Thursday 19 July 2012

EU ignores will of the people after ACTA was rejected

The European Parliament rejected ACTA, the Anti-Counterfeiting Trade Agreement, with a large majority on 4 July 2012, but just one week later the EU is trying to push back the rejected agreement through the back door, that is, through CETA, the EU–Canada trade agreement that includes measures similar to ACTA.

The negotiations between EU and Canada on CETA started in November 2009 and will probably be ended by the end of this year. Just like ACTA, the trade deal has been drafted in secret but leaked documents, dated February 2012, have shown parts of ACTA being introduced in this new agreement.

MEP Nigel Farage drew the attention over the similarities between ACTA and CETA:

If the commission has a glimmer of respect for the voice of the people it would change CETA as soon as possible and stop trying to bring ACTA into legislative life by stealth. ACTA is like a Frankenstein which has been bolted together and keeps on moving. It is dangerous and must be brought to an end immediately.

Michael Geist:

The backdoor ACTA approach creates enormous risks for Canada's trade ambitions. Given the huge anti-ACTA movement, the Canada-EU trade deal could face widespread European opposition with CETA becoming swept up in similar protests.

Monday 16 July 2012

Porn IP complaint attorney gets fined

In January, a federal judge in Dallas imposed $10,000 in sanctions on the Texas-based lawyer Evan Stone and required him to pay $22,040 in attorneys' fees. Mr. Stone, in his zeal to get the names of those who illegally downloaded a German porn flick Der Gute Onkel, had knowingly sent out subpoenas without the court's permission.

From The Wall Street Journal:

U.S. District Judge David Godbey used words like "wanton" and "grave" to describe Mr. Stone's conduct. The judge accused Mr. Stone of transforming the use of subpoenas "from a bona fide state-sanctioned inspection into private snooping."

Mr. Stone appealed the sanction to the New Orleans-based Fifth Circuit Court of Appeals. On Thursday, a three-judge panel of the Fifth Circuit swept Mr. Stone's arguments aside, saying he never raised them in the lower court so they weren't preserved for appeal. The court was unsparing in its criticism of Mr. Stone:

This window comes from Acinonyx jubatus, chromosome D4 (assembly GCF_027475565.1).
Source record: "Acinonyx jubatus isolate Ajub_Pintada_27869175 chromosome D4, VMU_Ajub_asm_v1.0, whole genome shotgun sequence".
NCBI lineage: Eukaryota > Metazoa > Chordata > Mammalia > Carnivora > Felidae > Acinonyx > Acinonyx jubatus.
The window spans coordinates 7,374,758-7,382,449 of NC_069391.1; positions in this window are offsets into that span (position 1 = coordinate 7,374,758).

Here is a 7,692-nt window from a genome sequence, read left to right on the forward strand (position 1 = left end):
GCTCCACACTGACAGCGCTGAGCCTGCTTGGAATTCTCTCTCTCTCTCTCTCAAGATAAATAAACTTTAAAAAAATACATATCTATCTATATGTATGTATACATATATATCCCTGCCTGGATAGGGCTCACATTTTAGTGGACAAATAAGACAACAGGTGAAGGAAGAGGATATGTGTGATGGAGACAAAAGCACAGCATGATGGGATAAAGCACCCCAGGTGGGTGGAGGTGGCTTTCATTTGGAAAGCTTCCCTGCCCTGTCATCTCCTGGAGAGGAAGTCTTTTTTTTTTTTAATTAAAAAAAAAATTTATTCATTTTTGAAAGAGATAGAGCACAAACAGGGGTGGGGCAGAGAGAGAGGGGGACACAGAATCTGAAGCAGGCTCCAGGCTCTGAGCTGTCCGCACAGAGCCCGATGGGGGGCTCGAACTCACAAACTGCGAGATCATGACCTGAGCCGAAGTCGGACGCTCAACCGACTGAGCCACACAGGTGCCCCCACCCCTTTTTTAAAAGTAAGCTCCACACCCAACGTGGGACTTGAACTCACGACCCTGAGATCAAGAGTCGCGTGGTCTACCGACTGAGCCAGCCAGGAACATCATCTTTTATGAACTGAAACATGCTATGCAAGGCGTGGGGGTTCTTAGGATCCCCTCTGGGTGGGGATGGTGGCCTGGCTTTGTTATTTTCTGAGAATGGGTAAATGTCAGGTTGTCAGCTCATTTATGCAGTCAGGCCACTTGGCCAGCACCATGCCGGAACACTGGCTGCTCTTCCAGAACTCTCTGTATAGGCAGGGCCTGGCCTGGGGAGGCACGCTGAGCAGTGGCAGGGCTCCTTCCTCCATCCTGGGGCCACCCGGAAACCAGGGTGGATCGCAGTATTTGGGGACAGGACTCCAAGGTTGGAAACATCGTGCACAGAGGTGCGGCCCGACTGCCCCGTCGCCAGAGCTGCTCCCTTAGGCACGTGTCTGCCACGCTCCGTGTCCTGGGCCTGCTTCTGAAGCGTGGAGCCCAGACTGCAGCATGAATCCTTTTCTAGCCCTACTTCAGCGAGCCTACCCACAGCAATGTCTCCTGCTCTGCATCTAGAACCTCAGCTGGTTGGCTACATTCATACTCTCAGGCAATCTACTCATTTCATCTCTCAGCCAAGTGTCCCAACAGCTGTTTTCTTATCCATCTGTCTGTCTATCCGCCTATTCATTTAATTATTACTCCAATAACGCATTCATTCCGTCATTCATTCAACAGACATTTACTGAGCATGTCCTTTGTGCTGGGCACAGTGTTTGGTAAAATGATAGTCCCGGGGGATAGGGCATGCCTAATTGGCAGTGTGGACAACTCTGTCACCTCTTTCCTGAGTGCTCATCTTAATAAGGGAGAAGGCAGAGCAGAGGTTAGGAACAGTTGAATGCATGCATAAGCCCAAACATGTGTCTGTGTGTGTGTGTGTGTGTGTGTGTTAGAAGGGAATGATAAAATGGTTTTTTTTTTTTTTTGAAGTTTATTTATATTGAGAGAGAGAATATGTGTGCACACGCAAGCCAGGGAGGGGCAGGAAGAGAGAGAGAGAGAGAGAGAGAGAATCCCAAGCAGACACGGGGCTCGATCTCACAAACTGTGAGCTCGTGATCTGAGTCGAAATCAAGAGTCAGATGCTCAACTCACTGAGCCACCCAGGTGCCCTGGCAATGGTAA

No miscarriage of justice will result from the sanctions imposed as a result of Stone's flagrant violation of the Federal Rules of Civil Procedure and the district court's orders. Stone committed those violations as an attempt to repeat his strategy of suing anonymous internet users for allegedly downloading pornography illegally, using the powers of the court to find their identity, then shaming or intimidating them into settling for thousands of dollars, a tactic that he has employed all across the state and that has been replicated by others across the country.

Sunday 15 July 2012

Blowback from IP Imperialism

TechDirt warns us about the dangers of patents and how China is using them to harm foreign competitors:

For many years, US companies and government officials complained publicly and privately that China just didn't "respect" patents. They would point to how various Chinese companies were famous for making knockoffs of various products as evidence of this, and they'd put strong diplomatic pressure on China to both "respect" foreign patents more and beef up its own patent system. Of course, for years, we've been warning about just how stupid this is. China recognizes that patents are really a protectionist tool, and is using them as such. It has certainly increased its patenting effort... but nearly every single major patent lawsuit in China has been about punishing foreign companies and blocking competition to domestic Chinese companies.

Chinese companies and politicians must be laughing at just how self-defeating the Americans and Europeans are. Despite it being obvious that patents harm the economy, American companies and politicians will still continue to insist that China needs to "strengthen" its patent system and EU Commissioners like Karel De Gucht continues to promote ACTA. If ACTA (the so called Anti-Counterfeiting Trade Agreement) would come into play, Chinese companies would be able to enforce their patents in the US, Canada and the EU, harming even more companies.